The 2017 tax season officially kicked off on Jan. 23, when the IRS began accepting electronically filed tax returns. The agency expects to get over 153 million individual returns. Last year, about 73 percent of all filers received a tax refund, averaging $2,857, and likely to be about the same this year.
But who wouldn’t welcome a larger refund? After all, for many Americans, it’s the biggest single check they’ll receive all year. And while things like mortgage interest, real estate taxes and charitable donations get a lot of attention as Schedule A itemized deductions, the downside to itemizing is that these deductions are less valuable for an increasing number of taxpayers.
That’s because beginning in 2013, some itemized deductions are disallowed for taxpayers whose income exceeds certain limits. Single filers with adjusted gross income (AGI) in 2016 of more than $259,400 or couples who are married filing jointly and have AGI more than $311,300 will lose a portion of their deductions and personal exemptions.
Here’s how this AGI based phase-out works: Your itemized deductions are reduced by 3 percent of the amount by which your AGI exceeds the thresholds above, with the reduction never exceeding 80 percent of otherwise allowable deductions.
But some itemized deductions aren’t subject to this AGI phase-out. And if you’re eligible to claim them, they’ll help to increase your tax refund.
Investment interest expense: When you borrow money to buy property for investment purposes, the interest you pay is investment interest. The deduction is allowed when the property bought will produce investment income (such as interest, dividends, etc.) or when the property is expected to appreciate in value.
One catch: You can’t deduct the interest on a loan used to buy property that produces nontaxable income, such as tax-free municipal bonds.
This deduction is limited to the amount of the taxable investment income received in the same year. Investment interest that exceeds your investment income can be carried into future years as a deduction until it’s fully used.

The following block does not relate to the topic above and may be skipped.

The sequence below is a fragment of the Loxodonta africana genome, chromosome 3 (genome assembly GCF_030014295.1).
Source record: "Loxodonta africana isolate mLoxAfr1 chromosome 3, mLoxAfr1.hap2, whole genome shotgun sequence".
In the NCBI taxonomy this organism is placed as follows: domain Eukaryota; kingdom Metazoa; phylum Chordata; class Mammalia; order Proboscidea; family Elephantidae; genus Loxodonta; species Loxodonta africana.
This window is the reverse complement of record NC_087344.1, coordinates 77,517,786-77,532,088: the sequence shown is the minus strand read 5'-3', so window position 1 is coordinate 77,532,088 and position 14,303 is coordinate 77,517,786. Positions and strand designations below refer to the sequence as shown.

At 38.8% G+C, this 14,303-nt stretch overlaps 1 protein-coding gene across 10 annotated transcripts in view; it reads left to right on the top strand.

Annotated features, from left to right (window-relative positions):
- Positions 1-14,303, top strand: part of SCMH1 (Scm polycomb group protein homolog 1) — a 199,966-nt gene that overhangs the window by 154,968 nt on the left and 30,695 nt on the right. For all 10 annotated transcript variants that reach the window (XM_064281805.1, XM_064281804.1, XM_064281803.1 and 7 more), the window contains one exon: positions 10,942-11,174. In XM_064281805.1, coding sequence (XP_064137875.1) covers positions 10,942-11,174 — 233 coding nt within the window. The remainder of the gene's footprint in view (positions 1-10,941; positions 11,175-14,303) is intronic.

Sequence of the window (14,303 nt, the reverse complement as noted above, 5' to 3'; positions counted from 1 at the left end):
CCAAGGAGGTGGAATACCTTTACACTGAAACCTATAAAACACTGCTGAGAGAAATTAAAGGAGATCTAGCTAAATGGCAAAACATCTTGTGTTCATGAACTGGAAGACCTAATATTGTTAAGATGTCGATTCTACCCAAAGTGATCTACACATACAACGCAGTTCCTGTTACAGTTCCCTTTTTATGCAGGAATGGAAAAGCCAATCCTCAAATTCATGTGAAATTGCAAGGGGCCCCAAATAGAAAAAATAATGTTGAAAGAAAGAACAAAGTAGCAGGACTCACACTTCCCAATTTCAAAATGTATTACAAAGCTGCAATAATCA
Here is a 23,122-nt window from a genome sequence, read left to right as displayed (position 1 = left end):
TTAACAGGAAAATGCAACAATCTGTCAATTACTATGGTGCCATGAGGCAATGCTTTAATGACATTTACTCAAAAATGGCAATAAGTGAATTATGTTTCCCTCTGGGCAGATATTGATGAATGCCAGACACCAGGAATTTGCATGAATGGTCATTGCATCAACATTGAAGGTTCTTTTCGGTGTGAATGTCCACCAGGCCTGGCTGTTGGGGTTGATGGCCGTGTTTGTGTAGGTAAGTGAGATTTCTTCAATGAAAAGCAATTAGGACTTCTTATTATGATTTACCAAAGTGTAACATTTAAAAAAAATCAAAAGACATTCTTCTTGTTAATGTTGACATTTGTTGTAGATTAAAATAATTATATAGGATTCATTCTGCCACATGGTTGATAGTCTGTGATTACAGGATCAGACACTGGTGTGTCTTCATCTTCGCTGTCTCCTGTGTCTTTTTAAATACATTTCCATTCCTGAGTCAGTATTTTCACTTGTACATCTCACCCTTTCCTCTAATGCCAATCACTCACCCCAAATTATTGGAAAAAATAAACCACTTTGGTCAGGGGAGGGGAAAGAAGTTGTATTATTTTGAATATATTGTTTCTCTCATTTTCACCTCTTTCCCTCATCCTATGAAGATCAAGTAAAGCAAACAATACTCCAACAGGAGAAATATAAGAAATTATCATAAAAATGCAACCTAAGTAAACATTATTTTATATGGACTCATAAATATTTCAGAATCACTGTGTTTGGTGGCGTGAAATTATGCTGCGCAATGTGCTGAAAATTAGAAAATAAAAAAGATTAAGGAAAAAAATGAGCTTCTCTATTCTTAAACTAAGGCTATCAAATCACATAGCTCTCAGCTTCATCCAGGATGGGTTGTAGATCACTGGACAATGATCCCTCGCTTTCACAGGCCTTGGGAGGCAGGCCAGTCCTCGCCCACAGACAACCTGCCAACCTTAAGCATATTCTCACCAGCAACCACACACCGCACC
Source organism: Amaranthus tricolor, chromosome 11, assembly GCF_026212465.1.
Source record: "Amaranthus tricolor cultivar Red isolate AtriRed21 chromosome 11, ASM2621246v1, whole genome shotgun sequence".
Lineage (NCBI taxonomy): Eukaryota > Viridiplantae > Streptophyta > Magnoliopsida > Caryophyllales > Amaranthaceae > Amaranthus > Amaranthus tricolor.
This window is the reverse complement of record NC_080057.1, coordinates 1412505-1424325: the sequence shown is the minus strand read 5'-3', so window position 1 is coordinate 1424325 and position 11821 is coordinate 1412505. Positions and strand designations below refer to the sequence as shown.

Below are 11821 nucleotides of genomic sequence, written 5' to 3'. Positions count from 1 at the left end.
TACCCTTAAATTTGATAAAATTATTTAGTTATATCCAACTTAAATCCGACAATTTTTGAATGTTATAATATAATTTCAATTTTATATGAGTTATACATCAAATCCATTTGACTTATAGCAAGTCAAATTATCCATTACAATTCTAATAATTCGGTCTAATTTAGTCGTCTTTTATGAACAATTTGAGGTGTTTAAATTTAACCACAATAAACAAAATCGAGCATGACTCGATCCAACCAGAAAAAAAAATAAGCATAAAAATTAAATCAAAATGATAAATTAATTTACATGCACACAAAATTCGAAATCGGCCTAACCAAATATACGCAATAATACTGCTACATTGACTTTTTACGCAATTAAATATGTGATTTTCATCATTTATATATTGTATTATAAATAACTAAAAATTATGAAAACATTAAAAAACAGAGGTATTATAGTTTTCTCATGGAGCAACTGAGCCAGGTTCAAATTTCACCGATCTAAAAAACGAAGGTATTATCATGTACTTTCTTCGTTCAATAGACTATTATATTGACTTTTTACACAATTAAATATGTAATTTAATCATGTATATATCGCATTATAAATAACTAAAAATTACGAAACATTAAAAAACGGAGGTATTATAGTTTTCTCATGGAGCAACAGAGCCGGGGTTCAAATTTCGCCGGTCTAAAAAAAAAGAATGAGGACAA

Claim this deduction on Schedule A under “Interest You Paid.” You may also have to file Form 4952, which provides details about this deduction.
Casualty and theft losses: You can deduct casualty and theft losses relating to your home, household items and vehicles when the losses aren’t covered by insurance. This includes property losses due to an unexpected event such as fire, flood, storm or earthquake.
To claim the deduction, you must first add up the total of your uninsured losses and then subtract $100 for each casualty or theft. The total remaining amount must then be reduced by 10 percent of your AGI to calculate your allowable casualty and theft losses for the year, which are reported on Form 4684.
Medical and dental expenses: This includes unreimbursed expenses you pay for medical and dental services and related equipment. It also includes the miles you drive to and from medical care. Unfortunately, only medical and dental expenses that exceed 10 percent of your AGI are deductible (this threshold is 7.5 percent of AGI for those who are age 65 or older in 2016).
If you want to cut your taxes even more, you should also focus on all the adjustments you can claim on the first page of your tax return. They’re called “adjustments” because they directly reduce your gross income, and they aren’t limited regardless of your income. I’ll tell you more about them in a coming column.